There’s a special zing to criticism from “one’s own:” veterans against the war, 9/11 families critical of the memorial and investigation, or, say, Alaska women rejecting Sarah Palin.
Some are calling last week’s 1,500 strong protest in front of the Loussac Library in Anchorage the biggest political rally in the history of the state. The protest has reverberated throughout the Internet as well, forwarded by email and blog. As of this writing, Google turns up 19,100 hits. Propelling it along are photos of the cheeky, hand-made posters used at the event.
The protest started with a small group of women, talking over coffee. They printed up flyers, posted them around town, and sent notices to local media outlets. Word was also spread by a conservative radio host who mocked them on the air. No doubt the free publicity helped. Read more about the protest here.
It’s among the most recognizable images in Holland. The poster below was drawn by Opland, the pseudonym of Rob Wout, one of Holland’s most popular political cartoonists in the second-half of the twentieth century. For 53 years, from age 19 until his death in 2001, Opland drew caricatures and political cartoons for De Volkskrant and De Groene Amsterdammer. In 1981, at a high point in his career, Opland contributed this cartoon to the anti-nuclear movement. The slogan reads ‘No new nuclear weapons in Europe.’ It became one of his most famous images in the peace movement outside the Netherlands, as well. The image is a nice mix of humor and outrage, clarity and simplicity, with a dash of familiarity. How could you say no to her?
The anti-nuclear movement in Holland had been active through the late-1970’s and in 1978 an unexpected coalition of Communists, leftists, and religious groups organized nation-wide protests and petitions that successfully pressured the center-right government to disallow U.S. neutron warheads in the Netherlands. However, a year later Prime Minister van Agt endorsed NATO plans to deploy additional U.S. nuclear warheads to Holland, though in deference to domestic pressure, postponed a final decision. Citizens were outraged and took to the streets, holding one of Amsterdam’s largest protests ever in November 1981. American pundit Walter Laqueur coined the term Hollanditis to describe the movement and its influence on other European countries, particularly West Germany. Around a quarter of the population of the Netherlands signed a petition against the deployment and the movement culminated in a record-breaking one million strong demonstration in The Hague in 1983. In May 1984, a nation-wide week of protest was held and 900,000 people participated in a 15-minute general strike.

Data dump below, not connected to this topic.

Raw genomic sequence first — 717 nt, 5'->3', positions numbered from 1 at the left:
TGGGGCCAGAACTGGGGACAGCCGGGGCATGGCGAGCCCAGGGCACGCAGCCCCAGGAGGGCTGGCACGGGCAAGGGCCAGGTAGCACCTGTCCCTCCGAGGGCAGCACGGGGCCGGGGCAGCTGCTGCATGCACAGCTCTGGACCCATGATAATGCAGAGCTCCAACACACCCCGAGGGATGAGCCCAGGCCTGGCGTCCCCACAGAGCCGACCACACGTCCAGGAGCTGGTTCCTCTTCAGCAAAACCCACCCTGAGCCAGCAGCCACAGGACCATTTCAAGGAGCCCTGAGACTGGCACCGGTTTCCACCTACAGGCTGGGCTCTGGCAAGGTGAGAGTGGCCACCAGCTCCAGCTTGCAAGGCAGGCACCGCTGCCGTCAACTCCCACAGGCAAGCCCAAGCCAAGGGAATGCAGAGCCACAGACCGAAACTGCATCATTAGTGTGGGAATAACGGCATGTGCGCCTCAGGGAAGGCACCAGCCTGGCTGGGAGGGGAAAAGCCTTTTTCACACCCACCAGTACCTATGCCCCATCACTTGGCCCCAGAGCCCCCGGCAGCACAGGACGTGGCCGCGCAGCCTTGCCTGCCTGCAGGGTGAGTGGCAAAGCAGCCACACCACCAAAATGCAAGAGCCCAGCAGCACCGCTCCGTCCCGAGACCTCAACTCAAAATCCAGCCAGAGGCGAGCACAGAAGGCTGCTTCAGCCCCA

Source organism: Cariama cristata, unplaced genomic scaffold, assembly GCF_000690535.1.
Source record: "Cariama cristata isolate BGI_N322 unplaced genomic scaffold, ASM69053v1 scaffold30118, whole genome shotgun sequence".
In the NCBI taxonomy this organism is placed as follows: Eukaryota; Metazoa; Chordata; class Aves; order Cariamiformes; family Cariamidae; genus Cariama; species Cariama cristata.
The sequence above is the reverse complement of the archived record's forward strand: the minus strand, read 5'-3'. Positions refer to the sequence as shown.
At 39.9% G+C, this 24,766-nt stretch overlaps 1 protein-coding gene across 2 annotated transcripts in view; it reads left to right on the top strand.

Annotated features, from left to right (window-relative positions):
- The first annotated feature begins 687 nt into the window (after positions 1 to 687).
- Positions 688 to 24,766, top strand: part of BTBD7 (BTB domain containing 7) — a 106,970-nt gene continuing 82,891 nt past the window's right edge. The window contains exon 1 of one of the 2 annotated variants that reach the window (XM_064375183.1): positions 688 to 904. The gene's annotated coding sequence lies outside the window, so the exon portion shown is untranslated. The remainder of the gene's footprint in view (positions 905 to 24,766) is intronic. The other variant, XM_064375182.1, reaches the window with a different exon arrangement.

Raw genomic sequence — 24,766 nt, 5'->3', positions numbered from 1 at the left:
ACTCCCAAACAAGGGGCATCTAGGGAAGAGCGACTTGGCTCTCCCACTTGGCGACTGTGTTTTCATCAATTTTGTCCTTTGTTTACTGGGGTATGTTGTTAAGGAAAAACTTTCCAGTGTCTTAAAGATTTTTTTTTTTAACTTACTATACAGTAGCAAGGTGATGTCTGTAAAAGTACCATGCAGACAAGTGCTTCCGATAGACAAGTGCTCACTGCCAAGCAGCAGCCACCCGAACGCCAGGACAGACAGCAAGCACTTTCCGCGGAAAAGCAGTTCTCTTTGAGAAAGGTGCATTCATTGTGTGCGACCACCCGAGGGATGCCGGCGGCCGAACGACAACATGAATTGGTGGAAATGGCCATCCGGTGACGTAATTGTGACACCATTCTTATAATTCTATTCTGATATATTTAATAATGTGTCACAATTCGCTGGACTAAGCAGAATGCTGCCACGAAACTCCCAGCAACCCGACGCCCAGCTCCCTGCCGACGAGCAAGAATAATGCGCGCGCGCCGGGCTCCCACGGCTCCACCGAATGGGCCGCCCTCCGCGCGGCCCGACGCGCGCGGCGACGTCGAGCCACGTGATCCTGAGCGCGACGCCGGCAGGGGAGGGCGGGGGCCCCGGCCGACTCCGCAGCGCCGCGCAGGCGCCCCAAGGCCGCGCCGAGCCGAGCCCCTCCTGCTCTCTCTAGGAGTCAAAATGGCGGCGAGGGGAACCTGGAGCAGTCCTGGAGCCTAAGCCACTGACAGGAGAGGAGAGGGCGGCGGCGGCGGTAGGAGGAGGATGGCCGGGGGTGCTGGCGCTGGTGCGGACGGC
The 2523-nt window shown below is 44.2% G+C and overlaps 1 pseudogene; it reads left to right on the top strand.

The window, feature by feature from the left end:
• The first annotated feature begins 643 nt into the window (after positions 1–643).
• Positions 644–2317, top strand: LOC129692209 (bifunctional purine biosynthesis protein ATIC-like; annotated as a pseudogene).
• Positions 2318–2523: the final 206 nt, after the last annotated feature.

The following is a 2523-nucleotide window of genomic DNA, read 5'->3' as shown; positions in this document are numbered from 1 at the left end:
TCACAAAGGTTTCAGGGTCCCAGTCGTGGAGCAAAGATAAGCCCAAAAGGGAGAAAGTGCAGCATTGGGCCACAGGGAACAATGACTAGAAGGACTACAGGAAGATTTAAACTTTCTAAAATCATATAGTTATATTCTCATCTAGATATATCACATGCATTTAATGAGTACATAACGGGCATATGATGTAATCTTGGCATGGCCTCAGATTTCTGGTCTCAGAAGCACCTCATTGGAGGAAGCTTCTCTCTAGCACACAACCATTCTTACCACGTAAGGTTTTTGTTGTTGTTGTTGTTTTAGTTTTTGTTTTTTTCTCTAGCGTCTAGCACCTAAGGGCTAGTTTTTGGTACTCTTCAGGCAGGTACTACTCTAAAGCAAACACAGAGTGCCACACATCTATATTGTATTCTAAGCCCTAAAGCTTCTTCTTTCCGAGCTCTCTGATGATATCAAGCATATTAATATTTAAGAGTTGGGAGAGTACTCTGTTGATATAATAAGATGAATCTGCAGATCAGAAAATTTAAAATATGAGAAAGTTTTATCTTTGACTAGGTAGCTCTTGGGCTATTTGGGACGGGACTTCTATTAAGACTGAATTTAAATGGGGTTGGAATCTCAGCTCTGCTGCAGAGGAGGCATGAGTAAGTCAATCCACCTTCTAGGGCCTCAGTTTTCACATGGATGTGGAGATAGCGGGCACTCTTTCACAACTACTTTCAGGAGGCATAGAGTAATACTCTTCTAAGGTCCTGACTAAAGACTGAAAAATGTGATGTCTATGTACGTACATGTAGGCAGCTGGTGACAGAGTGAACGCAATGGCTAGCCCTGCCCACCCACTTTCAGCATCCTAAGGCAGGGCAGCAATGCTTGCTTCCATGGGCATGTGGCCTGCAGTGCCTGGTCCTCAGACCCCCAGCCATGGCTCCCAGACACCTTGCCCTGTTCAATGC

Still, on November 1, 1985, after the Soviet Union failed to comply with a Dutch ultimatum and in a period of escalating cold war tensions, the Dutch parliament voted to allow 48 American missiles on Dutch soil, to deploy by 1988. In the end, the new warheads never arrived. In 1987 the Presidents Reagan and Gorbachev signed the Intermediate-Range Nuclear Forces Treaty to eliminate intermediate range missiles.
The Center for Urban Pedagogy sends along this open call for designers for its series of borchure-and-poster visual briefs on vital issues in US policy. Their text:
“Making Policy Public, CUP’s new collaborative series of publications, uses innovative graphic design to explore and explain public policy. Our distinguished jury has selected advocates’ proposals for the next issues of Making Policy Public. We are now seeking designers to collaborate with these advocates to illuminate the issues. Designers chosen through the juried submission process will receive full attribution for their work, an honorarium of $1000, and publicity through CUP.”
Expressions of interest and a limited portfolio are due Monday, June 16.
For submission guidelines and more about the project, visit the Making Policy Public website: http://www.makingpolicypublic.net
“The Art Workers’ Coalition (AWC) was an open coalition of artists, filmmakers, writers, critics, and museum staff that formed in New York City in January 1969. Its principal aim was to pressure the city’s museums – notably the Museum of Modern Art – into implementing various reforms. These included a more open and less exclusive exhibition policy concerning the artists they exhibited and promoted: the absence of women artists and artists of color was a principal issue of contention; free public access: the coalition successfully pressured the MoMA and other museums into implementing a free admission day that still exists to this day. It also pressured and picketed museums into taking a moral stance on the Vietnam War which resulted in its famous My Lai poster, one of the most important works of political art of the early 1970s. The poster was displayed during demonstrations in front of Pablo Picasso’s Guernica at the MoMA in 1970.”
From Victor Margolin, “Rebellion, Reform, and Revolution: American Graphic Design for Social Change:”
“The Museum of Modem Art had promised to help distribute the poster but the trustees withdrew the agreement, going against the wishes of the staff. Member of the Art Workers’ Coalition picketed the museum in protest and stamped some of the 50,000 copies they distributed with the message, ‘This poster was originally co-sponsored by the Museum of Modem Art. On December 18, 1969, trustee William S. Paley forbad the museum to associate its name with it.’”